For many people, the kitchen is the heart of their home. It is the gathering place where families come together to prepare food, eat meals together, do homework, visit with friends, talk and much more. Due to this centrality and importance of the room/area, many people want their kitchen to be as enjoyable, functional and efficient as possible.
In This Guide
- Average Cost and What Should be Included
- Factors that Affect the Cost
- What Real People Are Paying
- Benefits of Granite
- Downsides of Granite
- Types of Granite Countertops
- Finding the Right Installer
When taking on a home improvement project such as remodeling the kitchen or bathrooms, they are often one of the primary features (if not the main one) taken into consideration. While there are many different materials available for kitchen counters, the one that is constantly in highest demand is granite.
Average Cost and What Should Be Included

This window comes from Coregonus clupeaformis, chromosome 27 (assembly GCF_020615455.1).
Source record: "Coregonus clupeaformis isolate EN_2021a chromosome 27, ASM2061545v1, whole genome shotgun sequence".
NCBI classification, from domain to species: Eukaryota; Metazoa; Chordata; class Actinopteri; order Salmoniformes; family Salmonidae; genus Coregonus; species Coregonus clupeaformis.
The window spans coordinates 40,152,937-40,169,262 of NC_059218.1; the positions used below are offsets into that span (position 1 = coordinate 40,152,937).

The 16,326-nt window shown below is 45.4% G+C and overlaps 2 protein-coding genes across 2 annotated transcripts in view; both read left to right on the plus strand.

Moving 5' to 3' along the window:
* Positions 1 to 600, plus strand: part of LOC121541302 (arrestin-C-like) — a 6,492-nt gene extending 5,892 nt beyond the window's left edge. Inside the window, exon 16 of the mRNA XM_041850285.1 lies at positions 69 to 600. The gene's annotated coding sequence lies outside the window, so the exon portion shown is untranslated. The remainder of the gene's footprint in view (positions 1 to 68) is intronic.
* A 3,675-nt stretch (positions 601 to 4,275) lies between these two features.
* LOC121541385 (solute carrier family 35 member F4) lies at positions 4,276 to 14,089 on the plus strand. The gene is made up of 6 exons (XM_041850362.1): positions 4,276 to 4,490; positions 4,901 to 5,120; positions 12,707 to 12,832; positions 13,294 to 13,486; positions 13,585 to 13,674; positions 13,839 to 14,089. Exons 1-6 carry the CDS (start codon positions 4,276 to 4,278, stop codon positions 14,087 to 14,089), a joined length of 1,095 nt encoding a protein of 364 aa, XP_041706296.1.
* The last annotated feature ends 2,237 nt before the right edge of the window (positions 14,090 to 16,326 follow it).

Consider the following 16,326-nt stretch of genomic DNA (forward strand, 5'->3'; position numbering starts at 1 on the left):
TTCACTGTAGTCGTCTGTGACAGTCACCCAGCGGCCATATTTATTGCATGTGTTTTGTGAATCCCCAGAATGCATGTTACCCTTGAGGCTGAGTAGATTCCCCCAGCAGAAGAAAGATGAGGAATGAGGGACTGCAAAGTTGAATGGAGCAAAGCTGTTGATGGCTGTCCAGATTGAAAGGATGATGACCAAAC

The stone itself can cost anywhere from as low as $30 to over $100 per square foot.
|Cost Per Sq. Ft. Installed
|$15 to $30
|$50 to $120
|$60 to $150
|$150 to $250
When you receive a quote, it’s extremely important to ask what it includes to make sure you’re comparing apples with apples, not oranges.
Note: Be wary of companies who are offering to install slabs for less than $35-$40 per square foot. You typically get what you pay for and this price may not include any “extras” such as removing the existing counter, sealing, backsplashes, cutouts or edging.
The cost of granite tile ranges from $5 to $20 per square foot (material only) or $150 to $600 for 30 square feet of counter space. DIY kits that include the tiles and backsplashes are available for around $100 to $200 for each section (eg. 24 inch wide corner piece).